Imagine you’re a flight attendant. The pilot informs you that due to an equipment malfunction, a crash landing is inevitable. (Or maybe he’s a kamikaze. Either way, the plane is going down.) Your orders are to ensure the survival of all the passengers by giving them the one thing that can save them.
Which course of action do you take?
- Speak to each passenger individually, informing them of their pending doom unless they accept the parachute you’re offering. Instruct them to put it on and keep it on, and demonstrate how and when to pull the ripcord.
- Try not to alarm anyone. When you offer them a parachute, tell them it will make their flight more comfortable and pleasant. Keep it cheerful.
- Calmly explain the situation, but assure them that if they’ve ever had a parachute, even if they aren’t wearing it now, they will not perish in the crash.
Well, that was easy, wasn’t it? Now what if we weren’t talking airplanes and parachutes? What if we were talking about salvation? Does it matter how we present the gospel to a lost and dying world?
The prodigal’s return is a picture of repentance and humility, turning from and confessing one’s sin and seeking the father’s forgiveness.
The father’s response is a picture of grace, forgiving the penitent sinner, rejoicing at his return, and restoring him to full sonship.
The older brother’s offense is a picture of religious pride, valuing service over relationship.
Heaven rejoices when a lost soul is found.
God’s grace is unmerited. No one deserves it, no one earns it.
We should rejoice when a sinner turns to Christ.
We should be diligent in sharing the gospel with every lost person we know.
Pray for opportunities to share your faith this week.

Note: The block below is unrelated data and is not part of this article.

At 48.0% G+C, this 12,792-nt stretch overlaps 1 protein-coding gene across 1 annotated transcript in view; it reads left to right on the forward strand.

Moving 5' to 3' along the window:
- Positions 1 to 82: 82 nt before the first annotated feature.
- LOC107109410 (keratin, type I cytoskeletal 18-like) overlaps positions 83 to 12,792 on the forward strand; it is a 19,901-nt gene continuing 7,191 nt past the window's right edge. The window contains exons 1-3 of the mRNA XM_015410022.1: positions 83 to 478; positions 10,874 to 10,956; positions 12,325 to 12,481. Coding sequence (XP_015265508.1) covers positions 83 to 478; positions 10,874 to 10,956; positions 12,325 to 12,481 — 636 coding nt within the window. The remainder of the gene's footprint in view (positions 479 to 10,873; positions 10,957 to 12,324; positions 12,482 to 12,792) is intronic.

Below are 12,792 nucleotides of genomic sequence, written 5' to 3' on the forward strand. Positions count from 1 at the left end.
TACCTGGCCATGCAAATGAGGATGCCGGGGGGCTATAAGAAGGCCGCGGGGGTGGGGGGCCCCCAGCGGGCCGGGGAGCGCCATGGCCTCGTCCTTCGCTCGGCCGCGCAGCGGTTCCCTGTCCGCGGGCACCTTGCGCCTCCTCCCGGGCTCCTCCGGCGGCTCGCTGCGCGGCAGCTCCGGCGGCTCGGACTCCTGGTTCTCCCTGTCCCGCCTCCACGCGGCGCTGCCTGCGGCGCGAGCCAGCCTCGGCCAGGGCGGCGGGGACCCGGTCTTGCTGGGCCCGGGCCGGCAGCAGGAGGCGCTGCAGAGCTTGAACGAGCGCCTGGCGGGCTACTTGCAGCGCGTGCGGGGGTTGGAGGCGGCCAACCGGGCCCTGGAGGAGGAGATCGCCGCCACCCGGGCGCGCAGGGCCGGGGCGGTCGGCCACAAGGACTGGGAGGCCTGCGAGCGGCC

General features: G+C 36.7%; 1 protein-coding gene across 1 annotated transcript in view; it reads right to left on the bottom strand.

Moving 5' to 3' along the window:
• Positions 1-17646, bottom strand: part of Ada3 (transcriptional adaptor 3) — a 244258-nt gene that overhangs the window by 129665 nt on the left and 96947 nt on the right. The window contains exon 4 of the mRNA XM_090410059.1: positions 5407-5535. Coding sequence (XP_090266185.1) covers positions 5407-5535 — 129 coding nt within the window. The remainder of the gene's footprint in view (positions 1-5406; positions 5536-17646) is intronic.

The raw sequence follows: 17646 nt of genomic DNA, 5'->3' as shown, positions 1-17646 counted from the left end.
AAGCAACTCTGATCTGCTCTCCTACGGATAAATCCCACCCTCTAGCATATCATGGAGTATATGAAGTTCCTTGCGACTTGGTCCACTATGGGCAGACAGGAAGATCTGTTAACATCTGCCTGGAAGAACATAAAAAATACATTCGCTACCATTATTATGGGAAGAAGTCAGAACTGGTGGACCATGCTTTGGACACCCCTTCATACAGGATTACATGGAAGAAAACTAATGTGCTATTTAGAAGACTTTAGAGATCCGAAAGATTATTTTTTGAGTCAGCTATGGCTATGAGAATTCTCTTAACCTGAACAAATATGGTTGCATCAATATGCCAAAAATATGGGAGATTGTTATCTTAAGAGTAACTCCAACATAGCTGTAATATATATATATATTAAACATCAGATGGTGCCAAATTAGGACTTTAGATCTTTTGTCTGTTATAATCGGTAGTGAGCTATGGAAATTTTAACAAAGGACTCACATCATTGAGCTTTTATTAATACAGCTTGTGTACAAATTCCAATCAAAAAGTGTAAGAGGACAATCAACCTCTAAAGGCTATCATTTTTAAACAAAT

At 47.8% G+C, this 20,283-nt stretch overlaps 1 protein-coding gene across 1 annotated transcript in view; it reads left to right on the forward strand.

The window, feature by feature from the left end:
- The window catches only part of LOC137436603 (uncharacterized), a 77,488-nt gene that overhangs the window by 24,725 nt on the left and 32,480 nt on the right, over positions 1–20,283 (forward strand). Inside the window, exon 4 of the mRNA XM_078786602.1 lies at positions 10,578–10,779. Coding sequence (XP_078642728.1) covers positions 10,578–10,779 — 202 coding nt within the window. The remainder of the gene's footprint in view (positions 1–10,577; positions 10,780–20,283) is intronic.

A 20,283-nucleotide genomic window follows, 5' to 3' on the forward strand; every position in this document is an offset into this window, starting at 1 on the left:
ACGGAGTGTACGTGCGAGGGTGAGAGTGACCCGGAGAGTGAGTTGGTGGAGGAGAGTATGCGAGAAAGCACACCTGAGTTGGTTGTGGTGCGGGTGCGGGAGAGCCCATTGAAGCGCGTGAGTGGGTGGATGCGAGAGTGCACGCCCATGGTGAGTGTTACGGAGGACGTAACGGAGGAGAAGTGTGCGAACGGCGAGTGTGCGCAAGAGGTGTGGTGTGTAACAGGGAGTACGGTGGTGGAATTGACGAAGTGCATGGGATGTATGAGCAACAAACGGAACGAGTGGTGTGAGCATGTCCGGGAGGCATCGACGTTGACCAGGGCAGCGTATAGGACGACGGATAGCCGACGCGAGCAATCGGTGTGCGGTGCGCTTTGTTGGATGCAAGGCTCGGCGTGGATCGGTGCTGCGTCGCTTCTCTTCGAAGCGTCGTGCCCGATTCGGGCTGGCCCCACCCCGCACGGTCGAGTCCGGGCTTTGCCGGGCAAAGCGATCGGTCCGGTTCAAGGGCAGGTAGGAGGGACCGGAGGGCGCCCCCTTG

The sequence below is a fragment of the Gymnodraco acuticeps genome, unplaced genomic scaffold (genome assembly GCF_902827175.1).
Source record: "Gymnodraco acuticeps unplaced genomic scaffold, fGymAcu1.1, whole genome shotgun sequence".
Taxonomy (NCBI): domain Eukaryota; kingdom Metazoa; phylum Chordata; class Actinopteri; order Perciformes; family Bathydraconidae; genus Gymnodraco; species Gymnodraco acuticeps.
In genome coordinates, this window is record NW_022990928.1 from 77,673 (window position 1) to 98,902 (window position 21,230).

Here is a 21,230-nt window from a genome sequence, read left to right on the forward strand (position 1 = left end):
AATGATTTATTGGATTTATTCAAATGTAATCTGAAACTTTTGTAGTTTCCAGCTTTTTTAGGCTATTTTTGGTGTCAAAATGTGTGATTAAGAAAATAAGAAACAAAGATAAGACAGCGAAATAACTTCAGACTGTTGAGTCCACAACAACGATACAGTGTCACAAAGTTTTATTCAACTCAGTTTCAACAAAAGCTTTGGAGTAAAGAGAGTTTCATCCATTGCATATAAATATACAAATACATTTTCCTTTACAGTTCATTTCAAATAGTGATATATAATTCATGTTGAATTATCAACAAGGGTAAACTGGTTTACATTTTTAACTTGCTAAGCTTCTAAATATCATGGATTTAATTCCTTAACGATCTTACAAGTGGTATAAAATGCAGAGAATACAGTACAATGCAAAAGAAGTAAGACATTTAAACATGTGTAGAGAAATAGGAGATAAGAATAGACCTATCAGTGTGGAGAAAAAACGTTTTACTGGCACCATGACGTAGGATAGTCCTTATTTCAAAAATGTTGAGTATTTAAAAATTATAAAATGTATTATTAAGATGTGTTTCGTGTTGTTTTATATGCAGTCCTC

*next up: Why does it matter what you say to a lost person? Galatians 1
Most of us are familiar with the parable of the prodigal son. We know that a man had two sons, the younger of which asked his father for his inheritance, took everything he had and left for a distant country where he squandered it all in foolish living. We know that a severe famine struck that country after he had spent everything, so he found himself feeding pigs for a living, and actually envying the pigs he fed! We know that he finally came to his senses and decided that it would be better for him to go back to his father and work as a hired hand than to stay where he was and starve to death. We know that he went to his father and repented, and his father gave him a royal welcome when he returned, killing the fattened calf to celebrate because his son who had been lost was found. But how well do we know the rest of the story?
Remember the older son? He was returning from working in the field when he heard music and dancing, and he became angry when he found out that the reason for the celebration was his brother’s return. His father pleaded with him to come join in the festivities, but he refused because his father had never thrown a party for him and his friends, although by his own estimation he was more deserving for having remained at home obediently serving his father while the other son wasted his father’s wealth.
I’m sure many of us can identify with the younger son. We understand his desire to have control over his own life, to taste freedom, independence, worldly pleasures. We’ve been on the road that leads to nowhere and have found ourselves in dire straits before realizing that we have chosen the wrong path. And having come to that realization, we have confessed our sins and repented and sought the Father’s forgiveness.
I wonder, though, how many of us can identify with the older son. It’s not as easy to admit to being like the Pharisees, who took issue with our Lord welcoming sinners and eating with them, but if we’ve ever decided not to go to church because of the people who are there, then we really can’t deny it, can we? If we’ve ever been more offended by the sinfulness of others than by our own, then we have to recognize the likeness. If we’ve ever chosen not to fellowship with a Christian brother or sister for any reason other than church discipline, then we ought to examine our hearts.
To be continued. . .